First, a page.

The only difference is I don’t have coffee and donuts with my friends when we hang dollarphotoclub_70765003-825x510out. At least not all the time.

9 thoughts on “What happened when I went back to church

  1. Church should not be just an hour event on the weekends. Church is who we are in Christ. I share many of your sentiments about feeling obligated to attend.
    I don’t attend any one church. Rather, hit up a few on occasion. I’m not sure how I feel about that yet, but for now it works.

    1. I think it’s a process we all work through. I’ve been attending The Well most often but have also checked out a couple of others. Keep me posted as to your own experiences.

  2. Interesting read, but with all due sincere respect, the thought that comes into my mind is, do we attend service for His glory or our own?

    1. Hi, Javier – that’s a great question. In my years as a pastor, I saw people attend services for a wide variety of reasons, most of which were personal. Nothing we do – whether it’s attend a service, get married, work, etc. – should be done apart from a motivation to give God glory.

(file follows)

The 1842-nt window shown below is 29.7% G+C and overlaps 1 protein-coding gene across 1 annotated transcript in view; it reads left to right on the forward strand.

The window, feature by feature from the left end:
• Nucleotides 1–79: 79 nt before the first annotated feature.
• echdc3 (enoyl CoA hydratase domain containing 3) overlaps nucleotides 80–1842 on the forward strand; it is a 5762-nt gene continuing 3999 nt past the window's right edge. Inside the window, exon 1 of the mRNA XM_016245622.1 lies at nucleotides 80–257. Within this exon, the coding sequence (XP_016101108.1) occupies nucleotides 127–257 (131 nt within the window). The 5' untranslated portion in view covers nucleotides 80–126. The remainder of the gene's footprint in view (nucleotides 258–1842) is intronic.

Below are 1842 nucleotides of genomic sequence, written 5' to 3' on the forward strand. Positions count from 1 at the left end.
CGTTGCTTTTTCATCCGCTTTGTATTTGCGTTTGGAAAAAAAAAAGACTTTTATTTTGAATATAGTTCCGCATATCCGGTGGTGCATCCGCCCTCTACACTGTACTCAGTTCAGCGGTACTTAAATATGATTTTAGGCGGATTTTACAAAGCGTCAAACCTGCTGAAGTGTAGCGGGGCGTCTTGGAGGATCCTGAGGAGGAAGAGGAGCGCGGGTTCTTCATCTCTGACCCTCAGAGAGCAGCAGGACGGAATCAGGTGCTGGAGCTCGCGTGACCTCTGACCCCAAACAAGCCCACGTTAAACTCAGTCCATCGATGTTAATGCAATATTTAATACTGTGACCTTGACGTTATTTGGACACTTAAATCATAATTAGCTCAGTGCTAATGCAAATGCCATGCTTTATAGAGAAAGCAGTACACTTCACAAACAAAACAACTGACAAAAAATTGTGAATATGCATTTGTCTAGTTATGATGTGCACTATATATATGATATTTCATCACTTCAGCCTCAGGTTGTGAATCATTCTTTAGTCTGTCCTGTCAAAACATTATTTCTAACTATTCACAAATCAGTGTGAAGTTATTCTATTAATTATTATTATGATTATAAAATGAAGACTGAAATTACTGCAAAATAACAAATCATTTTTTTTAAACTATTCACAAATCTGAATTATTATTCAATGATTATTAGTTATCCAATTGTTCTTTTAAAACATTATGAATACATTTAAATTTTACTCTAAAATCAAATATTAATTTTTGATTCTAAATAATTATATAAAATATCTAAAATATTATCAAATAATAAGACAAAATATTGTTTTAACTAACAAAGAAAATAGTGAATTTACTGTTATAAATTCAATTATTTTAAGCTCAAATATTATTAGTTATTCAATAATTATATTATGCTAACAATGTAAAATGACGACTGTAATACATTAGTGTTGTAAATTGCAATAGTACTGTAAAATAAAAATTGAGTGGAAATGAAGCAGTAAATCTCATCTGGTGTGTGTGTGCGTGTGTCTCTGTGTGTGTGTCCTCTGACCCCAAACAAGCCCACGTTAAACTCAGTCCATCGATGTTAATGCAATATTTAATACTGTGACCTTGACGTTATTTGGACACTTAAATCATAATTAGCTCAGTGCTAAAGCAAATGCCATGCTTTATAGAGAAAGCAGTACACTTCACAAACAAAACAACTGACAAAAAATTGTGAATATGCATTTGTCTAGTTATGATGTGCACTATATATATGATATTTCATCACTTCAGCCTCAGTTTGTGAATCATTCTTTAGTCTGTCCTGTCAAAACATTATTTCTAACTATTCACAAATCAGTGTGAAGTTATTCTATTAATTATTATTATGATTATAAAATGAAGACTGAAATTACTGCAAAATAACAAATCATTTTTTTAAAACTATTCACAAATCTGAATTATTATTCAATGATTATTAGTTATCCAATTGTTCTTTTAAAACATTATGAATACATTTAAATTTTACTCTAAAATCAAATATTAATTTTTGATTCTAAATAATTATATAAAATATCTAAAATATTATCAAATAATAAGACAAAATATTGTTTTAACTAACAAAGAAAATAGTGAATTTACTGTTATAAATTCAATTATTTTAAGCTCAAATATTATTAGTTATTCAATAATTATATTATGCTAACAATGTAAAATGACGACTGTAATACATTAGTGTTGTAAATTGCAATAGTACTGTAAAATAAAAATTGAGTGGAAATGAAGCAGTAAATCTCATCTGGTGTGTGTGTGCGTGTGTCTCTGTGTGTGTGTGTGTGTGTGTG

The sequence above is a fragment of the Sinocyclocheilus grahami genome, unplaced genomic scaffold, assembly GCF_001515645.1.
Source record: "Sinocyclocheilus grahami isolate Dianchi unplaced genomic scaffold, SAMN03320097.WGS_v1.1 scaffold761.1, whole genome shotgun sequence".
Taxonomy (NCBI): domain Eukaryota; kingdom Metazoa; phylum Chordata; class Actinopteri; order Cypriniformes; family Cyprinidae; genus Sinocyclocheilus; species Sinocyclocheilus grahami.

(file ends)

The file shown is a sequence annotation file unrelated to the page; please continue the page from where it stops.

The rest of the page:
After a treatise on the role liberty plays in the life of a believer, Paul wrapped up his thoughts in 1 Corinthians 10 by writing, “So whether you eat or drink, or whatever you do, do it all for the glory of God.” Essentially, Paul is saying do what you like, but do it for the glory of God.

      Let’s also remember that we are not commanded anywhere in Scripture to attend a weekly service. We are directed to not forsake assembling with believers. For more of my thoughts on the difference between the Church and the church, check out a previous article I wrote at https://thisisreylo.com/2016/09/14/for-but-not-with/.

      Thanks for your question, Javier!

      1. Thanks Rey…but again, with all due respect…

        What about the 10 commandments? Specifically, Keep the Sabbath Day Holy? It is in Scripture. As you may remember, Catholics believe in apostolic tradition and scripture, not only in Sola Scriptura. We should worship God in the Most Holy Sacrifice of the mass, for His Glory.